"Today, Iran has missiles that can crush US warships like a can and send them deep into water," Naqdi said, addressing a group of Basij members in Iran's Central city of Qom on Tuesday.
He praised the military preparedness of Basij units to defend the country, and added, "The defense forces of the Islamic Republic of Iran, as acknowledged by foes and friends, are the best defensive power in the region and one of the best forces in the world."
In April, a senior Iranian defense ministry official said Iran's anti-ship ballistic missile power has forced the US warships in the Persian Gulf to retreat from their positions.
Addressing a group of Iranian soldiers here in Tehran at the time, Deputy Defense Minister General Majid Bokayee said Iran designed and developed home-made anti-ship ballistic missiles because this kind of missile can target enemy vessels easily.
"We managed to employ the ballistic missiles which had previously been designed and produced for ground-to-ground missions for targeting enemy ships, and then we witnessed the US naval fleets' retreat in the Persian Gulf after the first test on the missile," Bokayee stated.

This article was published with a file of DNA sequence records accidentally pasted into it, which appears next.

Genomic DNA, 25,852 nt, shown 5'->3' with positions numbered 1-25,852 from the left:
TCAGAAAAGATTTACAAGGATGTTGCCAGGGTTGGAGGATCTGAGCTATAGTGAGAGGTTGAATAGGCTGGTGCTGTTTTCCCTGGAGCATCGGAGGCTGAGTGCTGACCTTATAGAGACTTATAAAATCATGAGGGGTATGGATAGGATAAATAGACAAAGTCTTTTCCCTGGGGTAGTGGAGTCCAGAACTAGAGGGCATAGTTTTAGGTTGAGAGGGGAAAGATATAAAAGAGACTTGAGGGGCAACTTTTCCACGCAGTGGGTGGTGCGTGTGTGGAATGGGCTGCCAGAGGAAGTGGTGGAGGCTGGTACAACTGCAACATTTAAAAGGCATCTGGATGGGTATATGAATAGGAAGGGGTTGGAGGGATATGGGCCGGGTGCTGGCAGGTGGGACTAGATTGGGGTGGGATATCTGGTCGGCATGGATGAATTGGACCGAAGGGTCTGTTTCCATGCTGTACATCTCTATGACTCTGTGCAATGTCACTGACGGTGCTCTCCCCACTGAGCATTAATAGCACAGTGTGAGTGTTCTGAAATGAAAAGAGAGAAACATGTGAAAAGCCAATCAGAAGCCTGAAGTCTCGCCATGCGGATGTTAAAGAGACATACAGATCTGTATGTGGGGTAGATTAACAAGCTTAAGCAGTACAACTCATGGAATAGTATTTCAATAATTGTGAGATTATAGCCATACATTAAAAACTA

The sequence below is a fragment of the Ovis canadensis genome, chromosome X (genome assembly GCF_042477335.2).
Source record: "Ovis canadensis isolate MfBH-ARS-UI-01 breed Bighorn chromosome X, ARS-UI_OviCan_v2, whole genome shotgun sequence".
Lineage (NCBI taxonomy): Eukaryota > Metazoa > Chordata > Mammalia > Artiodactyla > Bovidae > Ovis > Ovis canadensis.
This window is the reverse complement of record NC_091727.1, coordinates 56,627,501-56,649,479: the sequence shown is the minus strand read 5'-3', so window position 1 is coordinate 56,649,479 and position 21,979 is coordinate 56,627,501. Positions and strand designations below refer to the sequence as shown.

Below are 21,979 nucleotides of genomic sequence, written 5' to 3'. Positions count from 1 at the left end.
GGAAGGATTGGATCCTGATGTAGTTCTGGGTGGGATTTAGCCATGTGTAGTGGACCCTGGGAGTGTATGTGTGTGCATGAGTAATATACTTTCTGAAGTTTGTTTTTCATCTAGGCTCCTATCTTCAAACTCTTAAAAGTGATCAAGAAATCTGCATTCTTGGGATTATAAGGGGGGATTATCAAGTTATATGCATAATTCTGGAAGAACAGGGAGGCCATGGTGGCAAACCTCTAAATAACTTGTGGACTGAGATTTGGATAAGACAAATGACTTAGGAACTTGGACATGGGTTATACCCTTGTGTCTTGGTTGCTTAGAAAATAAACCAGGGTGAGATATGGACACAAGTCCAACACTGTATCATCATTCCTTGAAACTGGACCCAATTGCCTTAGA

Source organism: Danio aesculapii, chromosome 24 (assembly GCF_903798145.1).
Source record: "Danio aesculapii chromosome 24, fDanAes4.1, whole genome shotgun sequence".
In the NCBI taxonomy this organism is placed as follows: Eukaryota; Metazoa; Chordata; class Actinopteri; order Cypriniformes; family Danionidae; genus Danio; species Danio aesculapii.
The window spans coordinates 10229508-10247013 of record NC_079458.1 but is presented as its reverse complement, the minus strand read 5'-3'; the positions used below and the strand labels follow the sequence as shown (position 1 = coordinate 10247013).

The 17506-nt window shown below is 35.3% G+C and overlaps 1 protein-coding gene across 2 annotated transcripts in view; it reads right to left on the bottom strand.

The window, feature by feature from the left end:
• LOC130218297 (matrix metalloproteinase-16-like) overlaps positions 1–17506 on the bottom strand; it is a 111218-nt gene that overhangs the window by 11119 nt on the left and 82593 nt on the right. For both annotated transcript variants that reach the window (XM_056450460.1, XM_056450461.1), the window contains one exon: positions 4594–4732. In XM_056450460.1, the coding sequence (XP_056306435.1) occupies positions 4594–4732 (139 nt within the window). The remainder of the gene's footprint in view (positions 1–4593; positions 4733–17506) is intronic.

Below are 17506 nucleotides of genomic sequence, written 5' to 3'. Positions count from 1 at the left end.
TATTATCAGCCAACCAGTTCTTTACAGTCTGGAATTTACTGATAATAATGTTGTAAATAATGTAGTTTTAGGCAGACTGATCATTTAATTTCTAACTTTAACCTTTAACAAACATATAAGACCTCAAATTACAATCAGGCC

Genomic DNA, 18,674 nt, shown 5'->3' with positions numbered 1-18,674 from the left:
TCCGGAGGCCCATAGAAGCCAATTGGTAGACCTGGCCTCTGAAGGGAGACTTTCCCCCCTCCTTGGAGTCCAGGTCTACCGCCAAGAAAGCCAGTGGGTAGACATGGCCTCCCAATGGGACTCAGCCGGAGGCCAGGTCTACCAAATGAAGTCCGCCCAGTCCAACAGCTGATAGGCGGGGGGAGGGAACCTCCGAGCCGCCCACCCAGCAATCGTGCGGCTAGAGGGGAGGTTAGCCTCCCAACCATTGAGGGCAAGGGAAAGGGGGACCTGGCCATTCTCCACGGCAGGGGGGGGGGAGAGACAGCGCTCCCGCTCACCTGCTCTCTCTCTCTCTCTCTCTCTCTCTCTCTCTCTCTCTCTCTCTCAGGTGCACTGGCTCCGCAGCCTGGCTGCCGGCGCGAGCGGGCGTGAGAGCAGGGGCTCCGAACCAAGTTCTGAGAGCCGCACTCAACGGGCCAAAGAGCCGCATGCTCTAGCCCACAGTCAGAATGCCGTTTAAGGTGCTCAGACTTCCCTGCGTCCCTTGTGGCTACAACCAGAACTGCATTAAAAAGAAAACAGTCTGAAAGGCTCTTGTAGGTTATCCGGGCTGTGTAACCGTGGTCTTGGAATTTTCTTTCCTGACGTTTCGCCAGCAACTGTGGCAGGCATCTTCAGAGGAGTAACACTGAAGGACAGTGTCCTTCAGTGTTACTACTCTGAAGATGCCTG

In July 2012, Iran's supersonic anti-ship ballistic missiles, 'Khalij-e-Fars (Persian Gulf)', displayed their 100 percent precision capability after hitting and destroying the specified targets in the last phase of the Payambar-e Azam 7 (The Great Prophet 7) drills.
"The Persian Gulf missile precisely hit and destroyed the target which was several times smaller than the marine targets which can pose a threat," Commander of the IRGC Aerospace Force Brigadier General Amir Ali Hajizadeh said at the end of the last phase of the wargames on July 4, 2012.
In early 2011, Iran started the mass-production of the Persian Gulf anti-ship missile which is designed to destroy targets and hostile forces at sea.
The supersonic projectile, which carries a 650-kilogram warhead, is immune to interception and features high-precision systems.